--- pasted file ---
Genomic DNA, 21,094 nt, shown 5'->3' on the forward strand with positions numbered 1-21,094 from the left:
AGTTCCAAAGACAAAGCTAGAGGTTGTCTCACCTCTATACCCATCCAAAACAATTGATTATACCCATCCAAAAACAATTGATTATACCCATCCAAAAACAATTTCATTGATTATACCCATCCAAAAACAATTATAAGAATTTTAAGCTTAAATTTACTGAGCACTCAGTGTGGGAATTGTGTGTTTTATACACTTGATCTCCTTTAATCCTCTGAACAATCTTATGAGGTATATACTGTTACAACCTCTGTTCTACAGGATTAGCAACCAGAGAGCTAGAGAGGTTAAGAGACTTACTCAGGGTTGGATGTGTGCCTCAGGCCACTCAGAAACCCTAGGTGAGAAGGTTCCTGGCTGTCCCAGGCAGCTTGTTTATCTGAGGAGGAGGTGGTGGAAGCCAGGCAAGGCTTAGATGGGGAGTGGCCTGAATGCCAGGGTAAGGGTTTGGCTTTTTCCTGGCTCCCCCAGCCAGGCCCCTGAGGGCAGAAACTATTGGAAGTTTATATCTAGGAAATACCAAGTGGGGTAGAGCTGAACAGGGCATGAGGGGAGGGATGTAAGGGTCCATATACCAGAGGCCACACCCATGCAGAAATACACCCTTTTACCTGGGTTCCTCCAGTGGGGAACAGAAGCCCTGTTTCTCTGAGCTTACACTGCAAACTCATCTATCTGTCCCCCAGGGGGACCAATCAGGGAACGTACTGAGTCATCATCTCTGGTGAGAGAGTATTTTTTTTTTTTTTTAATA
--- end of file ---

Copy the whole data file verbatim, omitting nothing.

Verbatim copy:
Genomic DNA, 21,094 nt, shown 5'->3' on the forward strand with positions numbered 1-21,094 from the left:
AGTTCCAAAGACAAAGCTAGAGGTTGTCTCACCTCTATACCCATCCAAAACAATTGATTATACCCATCCAAAAACAATTGATTATACCCATCCAAAAACAATTTCATTGATTATACCCATCCAAAAACAATTATAAGAATTTTAAGCTTAAATTTACTGAGCACTCAGTGTGGGAATTGTGTGTTTTATACACTTGATCTCCTTTAATCCTCTGAACAATCTTATGAGGTATATACTGTTACAACCTCTGTTCTACAGGATTAGCAACCAGAGAGCTAGAGAGGTTAAGAGACTTACTCAGGGTTGGATGTGTGCCTCAGGCCACTCAGAAACCCTAGGTGAGAAGGTTCCTGGCTGTCCCAGGCAGCTTGTTTATCTGAGGAGGAGGTGGTGGAAGCCAGGCAAGGCTTAGATGGGGAGTGGCCTGAATGCCAGGGTAAGGGTTTGGCTTTTTCCTGGCTCCCCCAGCCAGGCCCCTGAGGGCAGAAACTATTGGAAGTTTATATCTAGGAAATACCAAGTGGGGTAGAGCTGAACAGGGCATGAGGGGAGGGATGTAAGGGTCCATATACCAGAGGCCACACCCATGCAGAAATACACCCTTTTACCTGGGTTCCTCCAGTGGGGAACAGAAGCCCTGTTTCTCTGAGCTTACACTGCAAACTCATCTATCTGTCCCCCAGGGGGACCAATCAGGGAACGTACTGAGTCATCATCTCTGGTGAGAGAGTATTTTTTTTTTTTTTTAATA